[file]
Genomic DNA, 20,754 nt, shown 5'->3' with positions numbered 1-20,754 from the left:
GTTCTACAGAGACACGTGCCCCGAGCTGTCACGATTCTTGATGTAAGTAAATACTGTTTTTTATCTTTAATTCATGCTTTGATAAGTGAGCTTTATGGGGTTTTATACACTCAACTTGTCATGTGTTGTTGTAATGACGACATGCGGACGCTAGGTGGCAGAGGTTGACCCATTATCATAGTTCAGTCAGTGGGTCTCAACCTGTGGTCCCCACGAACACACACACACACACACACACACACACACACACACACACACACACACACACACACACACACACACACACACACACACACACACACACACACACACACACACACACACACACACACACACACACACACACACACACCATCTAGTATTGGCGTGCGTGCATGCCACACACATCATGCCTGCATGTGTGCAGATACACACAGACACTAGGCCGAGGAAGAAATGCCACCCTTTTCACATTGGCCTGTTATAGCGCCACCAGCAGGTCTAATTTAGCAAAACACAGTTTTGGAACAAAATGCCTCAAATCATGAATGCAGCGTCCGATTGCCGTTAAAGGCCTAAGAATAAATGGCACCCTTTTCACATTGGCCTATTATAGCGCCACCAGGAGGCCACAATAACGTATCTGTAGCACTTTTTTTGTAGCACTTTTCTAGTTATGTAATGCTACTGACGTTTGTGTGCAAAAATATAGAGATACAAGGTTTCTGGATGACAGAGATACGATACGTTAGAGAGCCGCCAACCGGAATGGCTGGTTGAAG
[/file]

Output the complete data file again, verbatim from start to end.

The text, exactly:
Genomic DNA, 20,754 nt, shown 5'->3' with positions numbered 1-20,754 from the left:
GTTCTACAGAGACACGTGCCCCGAGCTGTCACGATTCTTGATGTAAGTAAATACTGTTTTTTATCTTTAATTCATGCTTTGATAAGTGAGCTTTATGGGGTTTTATACACTCAACTTGTCATGTGTTGTTGTAATGACGACATGCGGACGCTAGGTGGCAGAGGTTGACCCATTATCATAGTTCAGTCAGTGGGTCTCAACCTGTGGTCCCCACGAACACACACACACACACACACACACACACACACACACACACACACACACACACACACACACACACACACACACACACACACACACACACACACACACACACACACACACACACACACACACACACACACACACACACCATCTAGTATTGGCGTGCGTGCATGCCACACACATCATGCCTGCATGTGTGCAGATACACACAGACACTAGGCCGAGGAAGAAATGCCACCCTTTTCACATTGGCCTGTTATAGCGCCACCAGCAGGTCTAATTTAGCAAAACACAGTTTTGGAACAAAATGCCTCAAATCATGAATGCAGCGTCCGATTGCCGTTAAAGGCCTAAGAATAAATGGCACCCTTTTCACATTGGCCTATTATAGCGCCACCAGGAGGCCACAATAACGTATCTGTAGCACTTTTTTTGTAGCACTTTTCTAGTTATGTAATGCTACTGACGTTTGTGTGCAAAAATATAGAGATACAAGGTTTCTGGATGACAGAGATACGATACGTTAGAGAGCCGCCAACCGGAATGGCTGGTTGAAG